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Enlighten Me: Can social media help teens?

Delaware Public Media

New research out of the University of Delaware suggests that some ways of using social media—such as directly communicating with friends—may have helped teens thrive during the pandemic.

The study, called “#Grateful,” was published last month in the Journal of Research on Adolescence.

And in this week’s Enlighten Me, Delaware Public Media’s Sophia Schmidt talks with one of the authors—UD graduate student Anne Maheux.

Researchers looked at the relationship between high schoolers’ social media use and gratitude over 15 months before and during the pandemic. They found that teens who reported an increase in the importance of using social media for meaningful conversations with close friends also reported increases in gratitude over the same time period. 

“In other words, feelings of gratitude and motivation to use social media to connect with close friends are linked together,” said Maheux.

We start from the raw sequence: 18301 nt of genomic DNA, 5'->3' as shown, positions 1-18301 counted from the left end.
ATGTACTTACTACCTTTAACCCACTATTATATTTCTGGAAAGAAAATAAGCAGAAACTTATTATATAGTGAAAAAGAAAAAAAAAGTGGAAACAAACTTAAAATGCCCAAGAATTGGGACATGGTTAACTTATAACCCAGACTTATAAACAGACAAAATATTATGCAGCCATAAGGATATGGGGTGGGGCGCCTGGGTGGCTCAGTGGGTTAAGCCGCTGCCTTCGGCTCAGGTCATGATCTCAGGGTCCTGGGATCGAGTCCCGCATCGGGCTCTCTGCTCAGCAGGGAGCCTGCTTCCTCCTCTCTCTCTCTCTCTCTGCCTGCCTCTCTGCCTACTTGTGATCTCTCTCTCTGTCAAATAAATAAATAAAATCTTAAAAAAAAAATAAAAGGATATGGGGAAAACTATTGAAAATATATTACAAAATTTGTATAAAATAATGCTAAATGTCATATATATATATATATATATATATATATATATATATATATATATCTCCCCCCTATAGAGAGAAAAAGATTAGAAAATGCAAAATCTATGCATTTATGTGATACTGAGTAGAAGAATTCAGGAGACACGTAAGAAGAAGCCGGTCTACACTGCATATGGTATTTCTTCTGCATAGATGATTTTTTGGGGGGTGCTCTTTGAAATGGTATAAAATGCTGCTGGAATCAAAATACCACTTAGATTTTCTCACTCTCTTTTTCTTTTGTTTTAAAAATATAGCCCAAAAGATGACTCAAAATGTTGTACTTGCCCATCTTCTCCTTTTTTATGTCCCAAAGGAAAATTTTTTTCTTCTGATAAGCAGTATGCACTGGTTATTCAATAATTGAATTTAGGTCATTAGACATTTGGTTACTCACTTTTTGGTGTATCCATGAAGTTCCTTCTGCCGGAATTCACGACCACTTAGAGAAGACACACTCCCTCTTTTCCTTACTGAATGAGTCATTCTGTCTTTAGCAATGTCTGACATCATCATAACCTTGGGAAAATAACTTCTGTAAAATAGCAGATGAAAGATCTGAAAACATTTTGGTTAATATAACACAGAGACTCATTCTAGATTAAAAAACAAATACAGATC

Maheux says her team went in thinking social media was impacting mental health. 

“But what we found when we started to tease apart the directionality was moreso that gratitude promotes this positive engagement with social media," she said. "[It's] really important because we want to try to understand, how are positive ways that teens can use social media, and how can we encourage them to use social media in those ways?

Maheux says parents can do this by encouraging teens to reflect on their values before using social media and to see it as a tool to build meaningful relationships with friends. 

This story has been updated.

Sophia Schmidt is a Delaware native. She comes to Delaware Public Media from NPR’s Weekend Edition in Washington, DC, where she produced arts, politics, science and culture interviews. She previously wrote about education and environment for The Berkshire Eagle in Pittsfield, MA. She graduated from Williams College, where she studied environmental policy and biology, and covered environmental events and local renewable energy for the college paper.